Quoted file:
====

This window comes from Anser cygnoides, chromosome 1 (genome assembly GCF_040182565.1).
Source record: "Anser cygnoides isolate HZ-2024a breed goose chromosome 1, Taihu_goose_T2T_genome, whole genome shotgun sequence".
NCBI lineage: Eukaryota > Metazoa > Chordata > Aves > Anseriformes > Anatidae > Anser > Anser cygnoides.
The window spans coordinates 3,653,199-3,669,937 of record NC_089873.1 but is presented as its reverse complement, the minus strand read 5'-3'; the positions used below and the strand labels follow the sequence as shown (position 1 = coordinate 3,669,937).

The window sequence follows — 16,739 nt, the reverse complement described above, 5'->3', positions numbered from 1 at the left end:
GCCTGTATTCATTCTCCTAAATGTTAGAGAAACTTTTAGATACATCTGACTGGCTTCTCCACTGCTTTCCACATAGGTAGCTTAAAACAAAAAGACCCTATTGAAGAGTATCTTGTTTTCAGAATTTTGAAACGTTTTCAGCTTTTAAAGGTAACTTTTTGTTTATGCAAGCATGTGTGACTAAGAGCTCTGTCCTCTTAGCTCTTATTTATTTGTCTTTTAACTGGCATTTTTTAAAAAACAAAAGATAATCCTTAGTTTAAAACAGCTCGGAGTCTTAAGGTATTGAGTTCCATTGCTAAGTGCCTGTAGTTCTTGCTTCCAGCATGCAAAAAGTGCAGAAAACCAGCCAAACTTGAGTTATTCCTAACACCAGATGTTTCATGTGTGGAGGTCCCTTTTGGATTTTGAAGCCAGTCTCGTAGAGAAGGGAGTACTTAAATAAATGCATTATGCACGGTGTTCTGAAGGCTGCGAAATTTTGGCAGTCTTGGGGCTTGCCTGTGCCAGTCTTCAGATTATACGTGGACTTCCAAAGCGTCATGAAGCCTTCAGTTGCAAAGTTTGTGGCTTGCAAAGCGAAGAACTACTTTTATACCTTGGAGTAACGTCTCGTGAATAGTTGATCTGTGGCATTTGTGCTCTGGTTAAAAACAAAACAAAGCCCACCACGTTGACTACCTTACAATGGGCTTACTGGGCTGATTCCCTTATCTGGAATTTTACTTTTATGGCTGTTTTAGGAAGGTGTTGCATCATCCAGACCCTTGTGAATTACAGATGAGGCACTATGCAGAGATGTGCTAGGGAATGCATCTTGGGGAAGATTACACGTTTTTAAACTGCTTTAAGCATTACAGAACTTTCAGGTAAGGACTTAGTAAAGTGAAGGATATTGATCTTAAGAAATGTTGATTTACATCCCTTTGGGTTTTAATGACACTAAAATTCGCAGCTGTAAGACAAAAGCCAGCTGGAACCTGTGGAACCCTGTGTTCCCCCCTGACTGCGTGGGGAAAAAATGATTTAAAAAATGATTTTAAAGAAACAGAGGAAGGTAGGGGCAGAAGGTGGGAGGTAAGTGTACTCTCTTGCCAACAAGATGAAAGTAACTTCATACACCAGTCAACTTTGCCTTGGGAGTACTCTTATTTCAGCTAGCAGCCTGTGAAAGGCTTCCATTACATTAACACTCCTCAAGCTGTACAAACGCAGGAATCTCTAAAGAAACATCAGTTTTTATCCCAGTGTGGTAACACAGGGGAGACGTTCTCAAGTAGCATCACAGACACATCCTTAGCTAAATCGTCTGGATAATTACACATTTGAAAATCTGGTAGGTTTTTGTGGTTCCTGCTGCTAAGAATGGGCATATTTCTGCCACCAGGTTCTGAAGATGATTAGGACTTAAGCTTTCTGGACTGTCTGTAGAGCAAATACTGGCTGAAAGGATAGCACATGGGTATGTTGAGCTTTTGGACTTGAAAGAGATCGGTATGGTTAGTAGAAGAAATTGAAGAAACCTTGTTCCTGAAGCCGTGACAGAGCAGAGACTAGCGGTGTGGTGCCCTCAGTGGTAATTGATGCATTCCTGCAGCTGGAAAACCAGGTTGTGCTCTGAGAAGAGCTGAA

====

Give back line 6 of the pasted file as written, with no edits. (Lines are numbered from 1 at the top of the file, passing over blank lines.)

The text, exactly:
GCCTGTATTCATTCTCCTAAATGTTAGAGAAACTTTTAGATACATCTGACTGGCTTCTCCACTGCTTTCCACATAGGTAGCTTAAAACAAAAAGACCCTATTGAAGAGTATCTTGTTTTCAGAATTTTGAAACGTTTTCAGCTTTTAAAGGTAACTTTTTGTTTATGCAAGCATGTGTGACTAAGAGCTCTGTCCTCTTAGCTCTTATTTATTTGTCTTTTAACTGGCATTTTTTAAAAAACAAAAGATAATCCTTAGTTTAAAACAGCTCGGAGTCTTAAGGTATTGAGTTCCATTGCTAAGTGCCTGTAGTTCTTGCTTCCAGCATGCAAAAAGTGCAGAAAACCAGCCAAACTTGAGTTATTCCTAACACCAGATGTTTCATGTGTGGAGGTCCCTTTTGGATTTTGAAGCCAGTCTCGTAGAGAAGGGAGTACTTAAATAAATGCATTATGCACGGTGTTCTGAAGGCTGCGAAATTTTGGCAGTCTTGGGGCTTGCCTGTGCCAGTCTTCAGATTATACGTGGACTTCCAAAGCGTCATGAAGCCTTCAGTTGCAAAGTTTGTGGCTTGCAAAGCGAAGAACTACTTTTATACCTTGGAGTAACGTCTCGTGAATAGTTGATCTGTGGCATTTGTGCTCTGGTTAAAAACAAAACAAAGCCCACCACGTTGACTACCTTACAATGGGCTTACTGGGCTGATTCCCTTATCTGGAATTTTACTTTTATGGCTGTTTTAGGAAGGTGTTGCATCATCCAGACCCTTGTGAATTACAGATGAGGCACTATGCAGAGATGTGCTAGGGAATGCATCTTGGGGAAGATTACACGTTTTTAAACTGCTTTAAGCATTACAGAACTTTCAGGTAAGGACTTAGTAAAGTGAAGGATATTGATCTTAAGAAATGTTGATTTACATCCCTTTGGGTTTTAATGACACTAAAATTCGCAGCTGTAAGACAAAAGCCAGCTGGAACCTGTGGAACCCTGTGTTCCCCCCTGACTGCGTGGGGAAAAAATGATTTAAAAAATGATTTTAAAGAAACAGAGGAAGGTAGGGGCAGAAGGTGGGAGGTAAGTGTACTCTCTTGCCAACAAGATGAAAGTAACTTCATACACCAGTCAACTTTGCCTTGGGAGTACTCTTATTTCAGCTAGCAGCCTGTGAAAGGCTTCCATTACATTAACACTCCTCAAGCTGTACAAACGCAGGAATCTCTAAAGAAACATCAGTTTTTATCCCAGTGTGGTAACACAGGGGAGACGTTCTCAAGTAGCATCACAGACACATCCTTAGCTAAATCGTCTGGATAATTACACATTTGAAAATCTGGTAGGTTTTTGTGGTTCCTGCTGCTAAGAATGGGCATATTTCTGCCACCAGGTTCTGAAGATGATTAGGACTTAAGCTTTCTGGACTGTCTGTAGAGCAAATACTGGCTGAAAGGATAGCACATGGGTATGTTGAGCTTTTGGACTTGAAAGAGATCGGTATGGTTAGTAGAAGAAATTGAAGAAACCTTGTTCCTGAAGCCGTGACAGAGCAGAGACTAGCGGTGTGGTGCCCTCAGTGGTAATTGATGCATTCCTGCAGCTGGAAAACCAGGTTGTGCTCTGAGAAGAGCTGAA